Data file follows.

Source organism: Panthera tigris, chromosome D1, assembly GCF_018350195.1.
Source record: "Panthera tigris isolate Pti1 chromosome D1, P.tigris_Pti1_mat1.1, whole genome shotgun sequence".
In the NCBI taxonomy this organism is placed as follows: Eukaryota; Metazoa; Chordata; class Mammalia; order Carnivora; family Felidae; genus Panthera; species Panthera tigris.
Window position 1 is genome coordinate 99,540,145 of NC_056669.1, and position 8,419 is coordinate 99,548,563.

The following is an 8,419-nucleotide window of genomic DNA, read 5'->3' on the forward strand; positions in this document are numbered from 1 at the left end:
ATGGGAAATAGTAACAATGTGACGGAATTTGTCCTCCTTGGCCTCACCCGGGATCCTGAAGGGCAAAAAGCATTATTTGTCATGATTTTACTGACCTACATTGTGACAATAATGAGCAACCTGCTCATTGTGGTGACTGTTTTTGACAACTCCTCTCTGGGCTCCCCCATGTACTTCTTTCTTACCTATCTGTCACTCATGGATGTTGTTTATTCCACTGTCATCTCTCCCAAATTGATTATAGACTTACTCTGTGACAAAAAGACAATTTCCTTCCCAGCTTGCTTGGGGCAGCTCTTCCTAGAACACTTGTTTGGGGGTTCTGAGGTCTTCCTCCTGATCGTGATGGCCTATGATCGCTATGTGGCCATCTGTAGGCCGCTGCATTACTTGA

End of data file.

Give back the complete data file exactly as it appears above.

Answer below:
Source organism: Panthera tigris, chromosome D1, assembly GCF_018350195.1.
Source record: "Panthera tigris isolate Pti1 chromosome D1, P.tigris_Pti1_mat1.1, whole genome shotgun sequence".
In the NCBI taxonomy this organism is placed as follows: Eukaryota; Metazoa; Chordata; class Mammalia; order Carnivora; family Felidae; genus Panthera; species Panthera tigris.
Window position 1 is genome coordinate 99,540,145 of NC_056669.1, and position 8,419 is coordinate 99,548,563.

The following is an 8,419-nucleotide window of genomic DNA, read 5'->3' on the forward strand; positions in this document are numbered from 1 at the left end:
ATGGGAAATAGTAACAATGTGACGGAATTTGTCCTCCTTGGCCTCACCCGGGATCCTGAAGGGCAAAAAGCATTATTTGTCATGATTTTACTGACCTACATTGTGACAATAATGAGCAACCTGCTCATTGTGGTGACTGTTTTTGACAACTCCTCTCTGGGCTCCCCCATGTACTTCTTTCTTACCTATCTGTCACTCATGGATGTTGTTTATTCCACTGTCATCTCTCCCAAATTGATTATAGACTTACTCTGTGACAAAAAGACAATTTCCTTCCCAGCTTGCTTGGGGCAGCTCTTCCTAGAACACTTGTTTGGGGGTTCTGAGGTCTTCCTCCTGATCGTGATGGCCTATGATCGCTATGTGGCCATCTGTAGGCCGCTGCATTACTTGA